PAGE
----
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Definition of Self-Efficacy
Self-Efficacy is Fundamental to a CBA
Additional Resources Related to Self-Efficacy

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Definition of Self-Efficacy

The following definition of self-efficacy was retrieved from:

Individuals with high self-efficacy believe they are capable of achieving specific performance goals. Self-efficacy reflects confidence in the ability to exert control over one’s own motivation, behavior, and social environment.

Self-Efficacy is Fundamental to a CBA

Self-efficacy is an individual’s belief in her or his ability to achieve particular goals. This means that such individuals are more likely to believe that they can alter the world by their actions and are capable of acting effectively on the world. Consequently, they are more likely to initiate action proactively, persist during adversity, and show resilience in the face of failure. Acquiring essential self-knowledge and learning to be self-directed are important and desirable goals for all students and should be a focus for the work of all school counselors.

Self-efficacy is all about believing in your ability to achieve particular tasks or goals. This is indispensible for students if they want to achieve, and especially if they want to achieve at their highest potential. People with a strong sense of self-efficacy are highly-motivated and self-directed. They have the ability to self-reflect on their experience and learn from it and to self-regulate their learning and emotions in order to achieve their goals.

Students with high self-efficacy are confident in their abilities and capacity to confront and overcome challenges to their learning. They have as their personal affirmation, “I believe in me and my power to succeed.” School counselors can be significant contributors to helping students learn how to strengthen their sense of self-efficacy. Counselors need to remember that an important aspect of people with high self-efficacy is that they require positive feedback on their efforts and accomplishments.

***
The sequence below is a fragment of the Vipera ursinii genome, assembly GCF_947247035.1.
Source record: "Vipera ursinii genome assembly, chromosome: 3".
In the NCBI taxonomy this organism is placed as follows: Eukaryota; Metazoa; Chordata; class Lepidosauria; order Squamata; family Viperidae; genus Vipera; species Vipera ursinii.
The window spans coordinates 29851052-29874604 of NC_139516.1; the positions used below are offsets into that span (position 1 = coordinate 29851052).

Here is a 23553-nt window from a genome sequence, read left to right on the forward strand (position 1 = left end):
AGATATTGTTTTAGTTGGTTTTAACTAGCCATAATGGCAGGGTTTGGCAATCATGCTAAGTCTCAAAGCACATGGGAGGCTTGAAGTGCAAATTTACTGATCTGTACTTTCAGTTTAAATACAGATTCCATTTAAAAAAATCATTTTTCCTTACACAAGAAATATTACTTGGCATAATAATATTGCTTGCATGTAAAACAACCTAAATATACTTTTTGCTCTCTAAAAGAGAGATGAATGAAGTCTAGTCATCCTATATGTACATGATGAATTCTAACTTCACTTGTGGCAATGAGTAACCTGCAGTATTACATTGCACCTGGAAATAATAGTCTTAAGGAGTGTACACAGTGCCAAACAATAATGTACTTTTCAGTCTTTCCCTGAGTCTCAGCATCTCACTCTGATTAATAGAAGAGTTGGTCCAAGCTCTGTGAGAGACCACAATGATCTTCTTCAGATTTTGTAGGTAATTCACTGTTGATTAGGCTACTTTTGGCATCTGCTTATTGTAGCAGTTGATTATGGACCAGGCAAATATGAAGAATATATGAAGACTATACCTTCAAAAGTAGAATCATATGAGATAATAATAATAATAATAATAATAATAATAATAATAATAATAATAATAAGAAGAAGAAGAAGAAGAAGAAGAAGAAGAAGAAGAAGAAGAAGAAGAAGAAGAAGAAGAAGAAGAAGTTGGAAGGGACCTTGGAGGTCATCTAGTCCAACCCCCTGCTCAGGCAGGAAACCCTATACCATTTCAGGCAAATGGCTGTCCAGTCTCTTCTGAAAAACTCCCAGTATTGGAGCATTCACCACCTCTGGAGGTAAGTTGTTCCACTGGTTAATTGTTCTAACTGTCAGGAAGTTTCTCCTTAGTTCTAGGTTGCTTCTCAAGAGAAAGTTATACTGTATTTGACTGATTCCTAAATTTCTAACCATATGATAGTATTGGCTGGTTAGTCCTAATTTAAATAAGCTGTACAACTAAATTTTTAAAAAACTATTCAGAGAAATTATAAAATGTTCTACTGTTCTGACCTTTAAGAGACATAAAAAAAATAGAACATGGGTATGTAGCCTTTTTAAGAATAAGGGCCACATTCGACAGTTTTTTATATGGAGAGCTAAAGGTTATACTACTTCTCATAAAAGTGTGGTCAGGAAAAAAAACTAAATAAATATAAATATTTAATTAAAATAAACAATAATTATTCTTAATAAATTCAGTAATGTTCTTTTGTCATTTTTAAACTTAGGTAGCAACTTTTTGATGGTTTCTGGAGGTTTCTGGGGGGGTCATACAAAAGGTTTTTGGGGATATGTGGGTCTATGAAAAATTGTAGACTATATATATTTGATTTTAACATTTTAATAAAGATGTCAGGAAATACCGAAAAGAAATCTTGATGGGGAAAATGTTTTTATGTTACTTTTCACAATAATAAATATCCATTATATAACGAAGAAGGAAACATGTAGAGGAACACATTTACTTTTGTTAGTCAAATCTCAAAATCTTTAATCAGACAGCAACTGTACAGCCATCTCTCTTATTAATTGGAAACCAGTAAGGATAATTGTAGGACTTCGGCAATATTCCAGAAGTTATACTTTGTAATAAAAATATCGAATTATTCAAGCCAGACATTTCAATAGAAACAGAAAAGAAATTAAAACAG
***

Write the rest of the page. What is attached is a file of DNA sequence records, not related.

Additional Resources Related to Self-Efficacy

The Internet is a wonderful tool for accessing information on just about any topic. It has been invaluable in helping us to identify what research has demonstrated to be strongly related to students’ academic achievement and well-being, and evidence-based practices that provide concrete examples of how to translate the research findings into meaningful learning opportunities that support student development.


Staying informed about what works and does not work to help students achieve and succeed is one of the defining characteristics of a professional school counselor. Internet search engines can be used to develop a deeper understanding of the topics discussed on the CBA Website. To get you started, here are some additional resources you may find helpful. These resources, however, only scratch the surface of what is available on the Internet or in published books and articles. We encourage you to use search engines to find more resources that will increase your understanding and build your capacity to apply these ideas in your work as school counselors.


A video on self-efficacy by Dr. Brett Jones.

A video on self-efficacy, motivation and goal revision by EkiMGnaW.

A video on “Building Engagement and Motivation through Self-Efficacy” by Tim Brown.


An article entitled “Motivational Consequences of Self-Efficacy Beliefs/Self-Efficacy Beliefs and Academic Attainment.” Topics include sources of self-efficacy beliefs, motivational consequences of self-efficacy beliefs, self-efficacy beliefs and academic attainment, and implications for teachers and schools.

A Teaching Tip Sheet on Self-Efficacy from the American Psychological Association.